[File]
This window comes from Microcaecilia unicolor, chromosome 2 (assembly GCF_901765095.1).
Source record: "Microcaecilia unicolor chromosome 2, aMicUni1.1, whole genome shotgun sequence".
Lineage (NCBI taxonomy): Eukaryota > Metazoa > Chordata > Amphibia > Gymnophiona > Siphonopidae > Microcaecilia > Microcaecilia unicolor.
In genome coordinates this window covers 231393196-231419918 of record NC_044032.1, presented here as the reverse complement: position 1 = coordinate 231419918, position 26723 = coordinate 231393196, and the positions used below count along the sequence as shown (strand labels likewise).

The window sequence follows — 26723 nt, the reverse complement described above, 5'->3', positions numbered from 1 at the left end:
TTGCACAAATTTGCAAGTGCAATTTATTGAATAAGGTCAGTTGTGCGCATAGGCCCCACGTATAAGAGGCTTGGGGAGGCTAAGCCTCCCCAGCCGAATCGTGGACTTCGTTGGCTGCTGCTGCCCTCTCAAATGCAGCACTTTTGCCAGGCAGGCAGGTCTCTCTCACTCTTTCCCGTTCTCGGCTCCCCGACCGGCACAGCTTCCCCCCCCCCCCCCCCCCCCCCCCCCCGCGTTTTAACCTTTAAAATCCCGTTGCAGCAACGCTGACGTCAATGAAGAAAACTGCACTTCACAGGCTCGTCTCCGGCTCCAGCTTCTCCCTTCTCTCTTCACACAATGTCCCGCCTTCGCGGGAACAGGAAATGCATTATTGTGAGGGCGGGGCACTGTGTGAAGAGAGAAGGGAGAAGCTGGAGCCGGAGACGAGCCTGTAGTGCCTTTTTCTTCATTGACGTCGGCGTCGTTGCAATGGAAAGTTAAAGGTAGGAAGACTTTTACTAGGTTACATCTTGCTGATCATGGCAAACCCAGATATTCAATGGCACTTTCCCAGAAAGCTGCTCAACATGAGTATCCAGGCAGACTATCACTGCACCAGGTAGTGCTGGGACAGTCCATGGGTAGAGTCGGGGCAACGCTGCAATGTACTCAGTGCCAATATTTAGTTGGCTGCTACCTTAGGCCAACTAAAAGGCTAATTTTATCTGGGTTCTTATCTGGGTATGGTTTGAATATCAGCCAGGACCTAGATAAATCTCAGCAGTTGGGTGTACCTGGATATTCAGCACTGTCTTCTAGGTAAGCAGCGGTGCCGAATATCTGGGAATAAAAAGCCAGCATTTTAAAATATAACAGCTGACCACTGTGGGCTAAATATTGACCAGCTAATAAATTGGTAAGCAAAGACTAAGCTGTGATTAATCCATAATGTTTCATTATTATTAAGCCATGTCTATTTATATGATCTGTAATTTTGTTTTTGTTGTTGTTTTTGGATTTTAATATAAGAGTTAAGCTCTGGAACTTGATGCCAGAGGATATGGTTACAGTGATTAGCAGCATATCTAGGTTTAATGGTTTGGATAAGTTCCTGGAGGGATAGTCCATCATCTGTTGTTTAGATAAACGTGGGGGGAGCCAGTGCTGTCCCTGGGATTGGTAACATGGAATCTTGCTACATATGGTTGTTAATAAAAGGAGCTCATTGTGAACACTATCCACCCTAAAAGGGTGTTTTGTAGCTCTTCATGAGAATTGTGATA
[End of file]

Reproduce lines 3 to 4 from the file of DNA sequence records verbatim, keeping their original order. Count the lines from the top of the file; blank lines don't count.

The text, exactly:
Lineage (NCBI taxonomy): Eukaryota > Metazoa > Chordata > Amphibia > Gymnophiona > Siphonopidae > Microcaecilia > Microcaecilia unicolor.
In genome coordinates this window covers 231393196-231419918 of record NC_044032.1, presented here as the reverse complement: position 1 = coordinate 231419918, position 26723 = coordinate 231393196, and the positions used below count along the sequence as shown (strand labels likewise).